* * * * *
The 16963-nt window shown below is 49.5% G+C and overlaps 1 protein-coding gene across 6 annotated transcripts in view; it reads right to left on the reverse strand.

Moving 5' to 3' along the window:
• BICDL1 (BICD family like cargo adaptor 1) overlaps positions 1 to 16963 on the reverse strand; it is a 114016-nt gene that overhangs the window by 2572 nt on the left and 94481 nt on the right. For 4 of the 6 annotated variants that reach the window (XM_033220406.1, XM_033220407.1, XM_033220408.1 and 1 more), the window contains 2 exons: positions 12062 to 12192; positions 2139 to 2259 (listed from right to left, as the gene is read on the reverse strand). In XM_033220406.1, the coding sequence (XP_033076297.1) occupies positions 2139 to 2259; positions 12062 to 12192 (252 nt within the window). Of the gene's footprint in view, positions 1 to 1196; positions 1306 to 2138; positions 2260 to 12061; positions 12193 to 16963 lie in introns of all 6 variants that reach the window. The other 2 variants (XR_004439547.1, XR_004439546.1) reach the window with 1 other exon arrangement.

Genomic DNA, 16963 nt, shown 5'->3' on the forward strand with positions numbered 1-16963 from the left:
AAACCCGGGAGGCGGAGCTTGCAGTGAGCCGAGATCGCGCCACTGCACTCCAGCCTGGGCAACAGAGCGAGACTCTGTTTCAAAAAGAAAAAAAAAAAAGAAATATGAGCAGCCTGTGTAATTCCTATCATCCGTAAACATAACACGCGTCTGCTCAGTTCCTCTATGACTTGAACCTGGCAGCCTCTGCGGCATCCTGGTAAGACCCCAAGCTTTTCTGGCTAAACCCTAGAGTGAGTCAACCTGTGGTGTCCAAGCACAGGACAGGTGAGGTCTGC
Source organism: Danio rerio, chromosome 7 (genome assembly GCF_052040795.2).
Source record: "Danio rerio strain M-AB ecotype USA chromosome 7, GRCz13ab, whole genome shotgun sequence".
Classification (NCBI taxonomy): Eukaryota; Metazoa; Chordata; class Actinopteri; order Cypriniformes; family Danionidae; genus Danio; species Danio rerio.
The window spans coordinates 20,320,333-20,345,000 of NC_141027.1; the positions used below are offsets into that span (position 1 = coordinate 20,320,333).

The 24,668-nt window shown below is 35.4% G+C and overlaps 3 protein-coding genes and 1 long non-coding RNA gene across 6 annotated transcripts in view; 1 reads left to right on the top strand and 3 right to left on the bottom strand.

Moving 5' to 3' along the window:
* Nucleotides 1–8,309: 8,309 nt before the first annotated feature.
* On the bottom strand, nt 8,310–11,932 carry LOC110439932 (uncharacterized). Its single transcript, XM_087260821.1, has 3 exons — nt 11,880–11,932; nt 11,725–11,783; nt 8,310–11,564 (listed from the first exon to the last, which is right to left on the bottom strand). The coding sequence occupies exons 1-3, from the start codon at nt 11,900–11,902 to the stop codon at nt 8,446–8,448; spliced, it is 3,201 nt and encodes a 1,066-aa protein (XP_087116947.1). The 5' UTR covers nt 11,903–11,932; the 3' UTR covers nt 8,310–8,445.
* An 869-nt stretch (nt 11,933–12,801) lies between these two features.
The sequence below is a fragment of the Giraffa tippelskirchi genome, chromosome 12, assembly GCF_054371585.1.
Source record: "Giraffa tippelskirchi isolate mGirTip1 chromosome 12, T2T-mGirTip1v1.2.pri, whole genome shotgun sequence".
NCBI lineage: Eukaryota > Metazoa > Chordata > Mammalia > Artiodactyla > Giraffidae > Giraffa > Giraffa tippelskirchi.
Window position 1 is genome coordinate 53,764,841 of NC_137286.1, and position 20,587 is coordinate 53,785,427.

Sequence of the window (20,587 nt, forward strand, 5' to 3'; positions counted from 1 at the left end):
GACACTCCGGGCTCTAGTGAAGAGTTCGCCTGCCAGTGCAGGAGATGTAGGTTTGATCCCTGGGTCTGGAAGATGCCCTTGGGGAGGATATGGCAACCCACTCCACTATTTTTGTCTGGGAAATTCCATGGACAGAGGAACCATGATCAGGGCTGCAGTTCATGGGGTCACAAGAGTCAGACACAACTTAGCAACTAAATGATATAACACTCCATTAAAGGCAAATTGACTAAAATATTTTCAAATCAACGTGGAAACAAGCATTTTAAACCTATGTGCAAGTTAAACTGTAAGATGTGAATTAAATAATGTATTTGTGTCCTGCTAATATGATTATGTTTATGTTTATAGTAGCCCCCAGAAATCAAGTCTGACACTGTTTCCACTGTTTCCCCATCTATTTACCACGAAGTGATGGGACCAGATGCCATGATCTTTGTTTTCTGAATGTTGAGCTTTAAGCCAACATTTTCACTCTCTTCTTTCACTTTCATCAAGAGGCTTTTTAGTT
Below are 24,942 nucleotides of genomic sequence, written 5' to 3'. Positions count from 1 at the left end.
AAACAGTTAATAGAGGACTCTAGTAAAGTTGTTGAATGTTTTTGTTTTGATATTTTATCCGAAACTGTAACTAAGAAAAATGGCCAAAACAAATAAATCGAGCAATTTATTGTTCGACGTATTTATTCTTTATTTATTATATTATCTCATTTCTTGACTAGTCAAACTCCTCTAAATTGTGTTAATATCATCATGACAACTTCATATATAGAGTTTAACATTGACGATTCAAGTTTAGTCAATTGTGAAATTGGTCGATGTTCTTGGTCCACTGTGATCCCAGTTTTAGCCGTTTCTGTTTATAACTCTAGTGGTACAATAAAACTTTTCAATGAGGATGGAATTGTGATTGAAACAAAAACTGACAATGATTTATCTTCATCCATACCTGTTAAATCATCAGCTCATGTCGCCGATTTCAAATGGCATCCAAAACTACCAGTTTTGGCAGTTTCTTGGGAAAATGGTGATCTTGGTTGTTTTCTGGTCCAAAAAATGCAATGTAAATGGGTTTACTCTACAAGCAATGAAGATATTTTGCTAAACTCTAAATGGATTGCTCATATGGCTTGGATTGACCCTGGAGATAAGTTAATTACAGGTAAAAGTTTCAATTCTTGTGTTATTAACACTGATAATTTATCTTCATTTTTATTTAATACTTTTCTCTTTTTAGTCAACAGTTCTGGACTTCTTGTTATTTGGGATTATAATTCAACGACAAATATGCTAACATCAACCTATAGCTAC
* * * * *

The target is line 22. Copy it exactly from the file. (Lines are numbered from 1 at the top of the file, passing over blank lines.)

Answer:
AAACAGTTAATAGAGGACTCTAGTAAAGTTGTTGAATGTTTTTGTTTTGATATTTTATCCGAAACTGTAACTAAGAAAAATGGCCAAAACAAATAAATCGAGCAATTTATTGTTCGACGTATTTATTCTTTATTTATTATATTATCTCATTTCTTGACTAGTCAAACTCCTCTAAATTGTGTTAATATCATCATGACAACTTCATATATAGAGTTTAACATTGACGATTCAAGTTTAGTCAATTGTGAAATTGGTCGATGTTCTTGGTCCACTGTGATCCCAGTTTTAGCCGTTTCTGTTTATAACTCTAGTGGTACAATAAAACTTTTCAATGAGGATGGAATTGTGATTGAAACAAAAACTGACAATGATTTATCTTCATCCATACCTGTTAAATCATCAGCTCATGTCGCCGATTTCAAATGGCATCCAAAACTACCAGTTTTGGCAGTTTCTTGGGAAAATGGTGATCTTGGTTGTTTTCTGGTCCAAAAAATGCAATGTAAATGGGTTTACTCTACAAGCAATGAAGATATTTTGCTAAACTCTAAATGGATTGCTCATATGGCTTGGATTGACCCTGGAGATAAGTTAATTACAGGTAAAAGTTTCAATTCTTGTGTTATTAACACTGATAATTTATCTTCATTTTTATTTAATACTTTTCTCTTTTTAGTCAACAGTTCTGGACTTCTTGTTATTTGGGATTATAATTCAACGACAAATATGCTAACATCAACCTATAGCTAC